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Croquet, anyone? Colorful bike rack to add touch of style to rec center

The bike rack outside of the Rocky River Recreation Center will be replaced with an eye-catching croquet-themed rack. (West Life phot by Sue Botos)

Rocky River

By Sue Botos

For many, the idea of croquet conjures up the image of Alice in Wonderland, and the Red Queen yelling, “Off with her head!”

But thanks to the Rocky River Beautification Committee, cyclists can soon keep a cool head with a croquet-themed bike rack, a stylish spot to store their rides while visiting the Don Umerley Civic Center.

The bike rack project started rolling last year when committee members were discussing projects that would “give back” to the city and could serve all residents. “Our goal was to find a project that would serve residents ages 5 to 95, be centrally located and highlight our commitment to improve the appearance of the city,” stated Gail Liggett, chairwoman of the bike rack subcommittee.

Once the idea of a bike rack, to replace the standard metal one outside of the recreation center, was decided upon, the committee and then recreation Director Tom Fattlar felt it should be a colorful work of art with a sports theme.

“We thought about what the recreation center had with the pool and weights, and we felt none of that would make for a colorful scheme,” Liggett noted.

Settling on 16 as the number of bikes that would be accommodated by the structure, Liggett and committee members set out to do thorough research on bike racks, looking for a style with form, function, durability and safety. They soon found that there is much more to the structures than simply choosing a type and installing it. “I have a four-inch-thick file of notes,” Liggett said.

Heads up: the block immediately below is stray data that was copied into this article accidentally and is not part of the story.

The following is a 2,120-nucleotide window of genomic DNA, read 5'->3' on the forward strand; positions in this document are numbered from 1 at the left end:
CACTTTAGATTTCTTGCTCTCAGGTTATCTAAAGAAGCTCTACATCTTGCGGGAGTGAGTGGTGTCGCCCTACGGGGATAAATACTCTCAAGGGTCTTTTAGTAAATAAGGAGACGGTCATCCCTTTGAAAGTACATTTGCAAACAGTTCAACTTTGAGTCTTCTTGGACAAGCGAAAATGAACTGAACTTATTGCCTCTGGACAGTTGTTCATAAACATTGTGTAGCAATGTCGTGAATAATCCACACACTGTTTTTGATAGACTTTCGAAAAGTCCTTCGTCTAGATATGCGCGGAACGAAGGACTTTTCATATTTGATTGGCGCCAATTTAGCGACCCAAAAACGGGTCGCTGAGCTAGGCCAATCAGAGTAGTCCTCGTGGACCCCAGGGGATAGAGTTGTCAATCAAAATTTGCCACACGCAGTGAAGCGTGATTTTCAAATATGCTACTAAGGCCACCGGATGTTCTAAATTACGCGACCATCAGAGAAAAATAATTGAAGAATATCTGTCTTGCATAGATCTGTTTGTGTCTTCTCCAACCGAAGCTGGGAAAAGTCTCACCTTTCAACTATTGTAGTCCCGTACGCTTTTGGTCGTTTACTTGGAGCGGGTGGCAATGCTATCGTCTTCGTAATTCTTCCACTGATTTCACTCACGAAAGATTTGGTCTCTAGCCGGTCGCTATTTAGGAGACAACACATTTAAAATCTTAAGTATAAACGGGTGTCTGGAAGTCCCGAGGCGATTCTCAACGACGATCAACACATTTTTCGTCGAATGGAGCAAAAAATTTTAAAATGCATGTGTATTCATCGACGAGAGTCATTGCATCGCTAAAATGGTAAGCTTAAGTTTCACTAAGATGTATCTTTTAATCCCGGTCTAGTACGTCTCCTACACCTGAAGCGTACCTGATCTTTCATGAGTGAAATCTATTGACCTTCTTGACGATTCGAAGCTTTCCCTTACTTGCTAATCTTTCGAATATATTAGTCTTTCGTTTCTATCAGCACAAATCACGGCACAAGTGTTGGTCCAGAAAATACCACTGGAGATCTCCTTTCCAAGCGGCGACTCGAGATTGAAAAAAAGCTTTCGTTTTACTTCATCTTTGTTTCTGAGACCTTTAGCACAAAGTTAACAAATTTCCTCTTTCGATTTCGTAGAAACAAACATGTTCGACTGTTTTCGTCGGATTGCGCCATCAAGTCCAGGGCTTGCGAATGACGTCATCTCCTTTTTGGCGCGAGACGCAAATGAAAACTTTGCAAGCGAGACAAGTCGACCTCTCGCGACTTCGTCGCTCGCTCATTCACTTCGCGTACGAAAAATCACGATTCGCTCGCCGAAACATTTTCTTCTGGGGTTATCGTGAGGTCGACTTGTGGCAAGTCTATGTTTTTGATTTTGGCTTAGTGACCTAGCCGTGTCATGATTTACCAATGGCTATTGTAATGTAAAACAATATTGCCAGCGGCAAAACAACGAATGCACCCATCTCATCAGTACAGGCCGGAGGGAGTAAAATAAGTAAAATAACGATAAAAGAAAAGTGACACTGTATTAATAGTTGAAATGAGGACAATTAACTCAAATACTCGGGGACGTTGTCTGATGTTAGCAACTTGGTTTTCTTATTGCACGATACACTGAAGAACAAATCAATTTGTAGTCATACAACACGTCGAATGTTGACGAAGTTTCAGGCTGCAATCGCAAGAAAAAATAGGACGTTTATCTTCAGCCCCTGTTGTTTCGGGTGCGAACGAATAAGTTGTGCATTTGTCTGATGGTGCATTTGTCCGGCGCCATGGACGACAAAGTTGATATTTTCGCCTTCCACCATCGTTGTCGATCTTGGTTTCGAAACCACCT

She added that area experts in the biking community were consulted, along with Marty Cader from the Cleveland City Planning Commission; Bryan Mauk, director of social enterprise at Lutheran Metropolitan Ministries; Alex Pesta of Cleveland City Architecture; and Richard Wong, director of planning and development in Cleveland Heights.

But when Liggett came across a croquet-style rack, she knew she had a winner. “Everyone liked the concept,” she said of the croquet theme. According to plan, the bike rack will be bracketed by two 6- to 8-foot-tall mallets, with color banding in red, blue, green and yellow. Eight “wickets” in the form of an inverted “U” will accommodate two bikes each. A croquet post, with a ball nested against it, will divide the structure. The structure will be parallel to the building and not obstruct the sidewalk.

Liggett said the committee is now accepting bids from fabricating firms for the building and installation of the structure, which is hoped to be in place by May or June. Funds from the Beautification Committee’s Perennial Plant Sale and Light Up River will be used to pay entirely for the work. Liggett stated that she could not share any budget numbers.

The only down side to the design is that many younger people probably have no idea of what croquet is; but Liggett said there are some plans in the works to change that. “We hope to buy some croquet sets and have some competitions,” Liggett said, adding that the game could be played by anyone from seniors to youngsters. “This will a new family activity,” she predicted.

Beautification Committee Chairwoman Liz Harmath agreed, “While it is an unusual form for a bike rack, we feel the spirit fits well with the traditional character of the city.”

 

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